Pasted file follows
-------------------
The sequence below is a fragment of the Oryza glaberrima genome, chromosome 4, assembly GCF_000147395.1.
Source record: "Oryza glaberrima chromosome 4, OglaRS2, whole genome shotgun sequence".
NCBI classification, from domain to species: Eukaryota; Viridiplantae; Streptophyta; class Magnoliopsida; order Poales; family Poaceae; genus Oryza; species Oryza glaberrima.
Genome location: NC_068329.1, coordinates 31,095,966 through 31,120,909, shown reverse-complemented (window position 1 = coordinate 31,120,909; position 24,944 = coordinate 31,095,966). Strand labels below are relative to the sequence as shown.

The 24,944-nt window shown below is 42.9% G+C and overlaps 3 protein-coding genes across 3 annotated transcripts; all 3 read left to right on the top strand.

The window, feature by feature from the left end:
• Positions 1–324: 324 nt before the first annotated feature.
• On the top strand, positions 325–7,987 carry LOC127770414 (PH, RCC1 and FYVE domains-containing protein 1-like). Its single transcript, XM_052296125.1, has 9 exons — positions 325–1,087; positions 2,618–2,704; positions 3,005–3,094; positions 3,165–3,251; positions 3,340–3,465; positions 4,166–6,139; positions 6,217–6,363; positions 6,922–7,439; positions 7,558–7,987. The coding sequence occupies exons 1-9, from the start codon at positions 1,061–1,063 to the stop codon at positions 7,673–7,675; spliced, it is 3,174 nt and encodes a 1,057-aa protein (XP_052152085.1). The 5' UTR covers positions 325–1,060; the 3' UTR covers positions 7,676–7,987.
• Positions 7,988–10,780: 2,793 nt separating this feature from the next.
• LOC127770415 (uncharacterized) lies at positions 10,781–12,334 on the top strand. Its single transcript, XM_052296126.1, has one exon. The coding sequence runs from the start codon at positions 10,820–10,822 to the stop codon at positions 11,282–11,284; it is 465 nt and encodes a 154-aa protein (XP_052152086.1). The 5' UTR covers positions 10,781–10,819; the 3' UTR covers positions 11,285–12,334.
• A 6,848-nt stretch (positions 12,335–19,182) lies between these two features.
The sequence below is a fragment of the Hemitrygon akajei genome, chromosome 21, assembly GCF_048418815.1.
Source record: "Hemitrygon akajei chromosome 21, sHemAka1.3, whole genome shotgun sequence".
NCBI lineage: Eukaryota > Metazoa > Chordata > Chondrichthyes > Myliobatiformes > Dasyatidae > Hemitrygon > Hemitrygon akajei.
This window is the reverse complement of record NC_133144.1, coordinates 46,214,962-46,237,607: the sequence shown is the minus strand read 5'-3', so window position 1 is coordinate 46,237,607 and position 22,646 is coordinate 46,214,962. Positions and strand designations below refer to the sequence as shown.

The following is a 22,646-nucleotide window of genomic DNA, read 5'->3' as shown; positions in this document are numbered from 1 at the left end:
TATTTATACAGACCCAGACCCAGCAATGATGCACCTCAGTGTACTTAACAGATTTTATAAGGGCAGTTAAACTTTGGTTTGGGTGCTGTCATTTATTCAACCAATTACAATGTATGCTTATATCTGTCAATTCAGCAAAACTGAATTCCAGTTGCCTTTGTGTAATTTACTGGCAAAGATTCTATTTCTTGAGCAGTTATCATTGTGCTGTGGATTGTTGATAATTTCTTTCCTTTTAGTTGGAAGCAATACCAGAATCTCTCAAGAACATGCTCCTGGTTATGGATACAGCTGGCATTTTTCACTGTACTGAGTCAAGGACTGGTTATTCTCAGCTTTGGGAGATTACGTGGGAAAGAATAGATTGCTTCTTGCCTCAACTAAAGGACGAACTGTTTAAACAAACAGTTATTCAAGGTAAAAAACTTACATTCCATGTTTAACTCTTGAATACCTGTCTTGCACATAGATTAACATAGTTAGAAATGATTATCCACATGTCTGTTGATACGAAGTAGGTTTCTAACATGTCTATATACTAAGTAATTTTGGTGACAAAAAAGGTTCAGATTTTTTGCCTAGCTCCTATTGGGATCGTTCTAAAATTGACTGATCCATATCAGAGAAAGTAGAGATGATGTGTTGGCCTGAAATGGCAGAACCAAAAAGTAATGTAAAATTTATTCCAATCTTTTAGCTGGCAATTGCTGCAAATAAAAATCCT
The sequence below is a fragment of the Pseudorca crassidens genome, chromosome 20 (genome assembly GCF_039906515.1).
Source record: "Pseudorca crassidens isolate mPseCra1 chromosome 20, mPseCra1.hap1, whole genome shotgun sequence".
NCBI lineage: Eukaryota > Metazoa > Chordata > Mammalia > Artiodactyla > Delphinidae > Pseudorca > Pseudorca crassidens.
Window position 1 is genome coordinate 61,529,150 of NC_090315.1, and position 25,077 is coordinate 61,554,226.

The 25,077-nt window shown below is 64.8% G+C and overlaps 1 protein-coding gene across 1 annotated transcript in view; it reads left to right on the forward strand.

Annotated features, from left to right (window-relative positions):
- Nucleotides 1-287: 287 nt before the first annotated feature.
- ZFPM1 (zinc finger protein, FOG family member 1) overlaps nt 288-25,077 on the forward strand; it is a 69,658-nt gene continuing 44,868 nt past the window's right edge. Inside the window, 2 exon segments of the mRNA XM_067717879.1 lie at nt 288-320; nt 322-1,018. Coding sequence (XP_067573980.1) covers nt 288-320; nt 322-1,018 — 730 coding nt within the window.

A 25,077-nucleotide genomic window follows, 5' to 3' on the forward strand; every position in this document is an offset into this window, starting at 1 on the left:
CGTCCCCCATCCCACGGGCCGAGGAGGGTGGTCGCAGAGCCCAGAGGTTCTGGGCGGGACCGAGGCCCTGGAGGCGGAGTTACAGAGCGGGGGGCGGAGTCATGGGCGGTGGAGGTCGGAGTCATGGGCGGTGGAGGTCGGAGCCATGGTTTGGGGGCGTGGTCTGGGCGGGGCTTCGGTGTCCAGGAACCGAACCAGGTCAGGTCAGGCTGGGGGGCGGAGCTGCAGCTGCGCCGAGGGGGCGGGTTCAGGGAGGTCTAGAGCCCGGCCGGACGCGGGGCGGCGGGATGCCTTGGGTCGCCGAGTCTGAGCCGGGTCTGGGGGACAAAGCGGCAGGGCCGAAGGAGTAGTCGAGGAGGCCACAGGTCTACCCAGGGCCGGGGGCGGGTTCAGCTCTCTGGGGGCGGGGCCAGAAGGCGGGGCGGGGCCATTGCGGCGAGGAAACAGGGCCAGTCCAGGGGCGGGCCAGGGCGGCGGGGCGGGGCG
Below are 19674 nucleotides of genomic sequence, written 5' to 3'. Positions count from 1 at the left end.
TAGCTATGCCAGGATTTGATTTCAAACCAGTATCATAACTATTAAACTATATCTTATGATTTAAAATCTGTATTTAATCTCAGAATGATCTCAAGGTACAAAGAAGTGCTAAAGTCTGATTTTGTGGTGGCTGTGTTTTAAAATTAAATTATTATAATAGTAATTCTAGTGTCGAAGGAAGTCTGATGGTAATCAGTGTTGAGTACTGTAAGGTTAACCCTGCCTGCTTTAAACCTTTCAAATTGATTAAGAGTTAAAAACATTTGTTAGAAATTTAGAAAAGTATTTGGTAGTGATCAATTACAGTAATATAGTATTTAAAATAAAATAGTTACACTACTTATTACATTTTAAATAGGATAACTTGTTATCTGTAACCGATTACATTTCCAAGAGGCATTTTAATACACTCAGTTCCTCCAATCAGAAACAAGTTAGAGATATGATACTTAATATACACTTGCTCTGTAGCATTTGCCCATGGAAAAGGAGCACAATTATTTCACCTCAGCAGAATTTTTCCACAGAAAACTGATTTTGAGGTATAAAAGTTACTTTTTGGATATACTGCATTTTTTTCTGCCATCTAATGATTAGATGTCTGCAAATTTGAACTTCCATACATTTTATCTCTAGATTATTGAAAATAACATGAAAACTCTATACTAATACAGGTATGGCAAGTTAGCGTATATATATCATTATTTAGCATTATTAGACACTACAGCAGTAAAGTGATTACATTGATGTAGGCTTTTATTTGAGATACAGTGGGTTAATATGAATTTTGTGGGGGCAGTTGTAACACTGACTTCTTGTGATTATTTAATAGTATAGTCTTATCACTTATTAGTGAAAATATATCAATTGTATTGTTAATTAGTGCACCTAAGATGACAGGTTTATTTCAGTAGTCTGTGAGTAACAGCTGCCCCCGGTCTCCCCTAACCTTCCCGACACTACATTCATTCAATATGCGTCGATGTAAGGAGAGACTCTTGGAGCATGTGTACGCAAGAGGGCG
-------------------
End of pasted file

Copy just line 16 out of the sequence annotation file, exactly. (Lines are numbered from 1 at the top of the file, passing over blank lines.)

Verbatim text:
The following is a 22,646-nucleotide window of genomic DNA, read 5'->3' as shown; positions in this document are numbered from 1 at the left end: